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biophilic moodboards: water

in biophilic moodboards

Water is extremely restorative for the mind, and a biophilic approach encourages its use as a design element. The presence of water and water features adds interest, introduces sensory richness, and incorporates a real natural element in the space.

This episode of Biophilic Moodboards looks into the use of water in designed spaces…

Biophilic design moodboard showing the use of water in a biophilic design: 1. An outdoor rainfall shower. 2. Fountain with thin water jets. 3. A table with a water-like texture.
Credits (from top left): Vezzoni et Associés, PWP + Dew,  Mathieu Lehanneur. Moodboard: anooi studio

sensory water features

Spaces that stimulate all the senses are inherently more interesting, and water features can add restorative stimuli to the space.

Whenever speaking about sensory stimuli, accessibility is a factor to consider, allowing as many sensory interactions as it’s possible and appropriate. Water features are no exception, getting more compelling when they can be experienced with more senses at once: seen, heard, touched, smelled and maybe even tasted.

Sensory experiences can be further enriched by design. For instance, intentional accent lighting makes a water feature even more intriguing to watch, amplifying its effects. Pointing a light at the right spot can emphasize a flowing movement, or give more dimension to single drops when they splash.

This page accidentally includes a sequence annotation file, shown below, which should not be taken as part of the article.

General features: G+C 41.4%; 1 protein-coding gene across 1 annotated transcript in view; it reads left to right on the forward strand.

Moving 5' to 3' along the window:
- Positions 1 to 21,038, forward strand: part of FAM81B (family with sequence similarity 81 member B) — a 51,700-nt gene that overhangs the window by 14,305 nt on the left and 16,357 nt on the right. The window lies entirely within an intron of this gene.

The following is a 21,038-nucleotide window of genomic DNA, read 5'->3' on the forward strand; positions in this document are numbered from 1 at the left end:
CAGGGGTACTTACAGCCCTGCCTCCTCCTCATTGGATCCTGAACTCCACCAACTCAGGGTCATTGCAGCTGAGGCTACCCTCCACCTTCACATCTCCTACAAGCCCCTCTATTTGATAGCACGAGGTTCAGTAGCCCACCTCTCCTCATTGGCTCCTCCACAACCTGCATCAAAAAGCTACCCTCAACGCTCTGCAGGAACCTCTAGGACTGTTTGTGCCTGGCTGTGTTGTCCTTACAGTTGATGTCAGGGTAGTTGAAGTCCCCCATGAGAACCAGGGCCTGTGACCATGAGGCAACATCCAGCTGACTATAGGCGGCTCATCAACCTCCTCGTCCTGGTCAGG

Lit water jets.
Credit: RAW

appropriate sizing

Flowing water creates compelling sounds, constantly-changing forms, and interesting sensory stimuli regardless of size.

A smaller water feature can be just as effective as a bigger one and in some cases it is even more appropriate. Water makes quite a noise, and a big water feature could easily feel disturbing in a smaller space.

Thin water jets.
Credit: PWP + Dew

water without water

If real water has unique qualities, some of its features can be recalled with other materials: giving a sense of flow and movement, creating ripples, bubbles and other effects.

Especially when paired with lighting, these water-like applications can add a lot to a space, introducing an unexpected and lively feature.

Metal ceiling that looks like rippling water.
Credit: Wuji Studio

Water can add a lot to designed spaces: movement, sound, and a real element of life that, in turn, will transfer unique liveliness to the space.

Biophilic design resources by anooi:
A Biophilic YearApplying Biophilic DesignVisual Library of Biophilic Design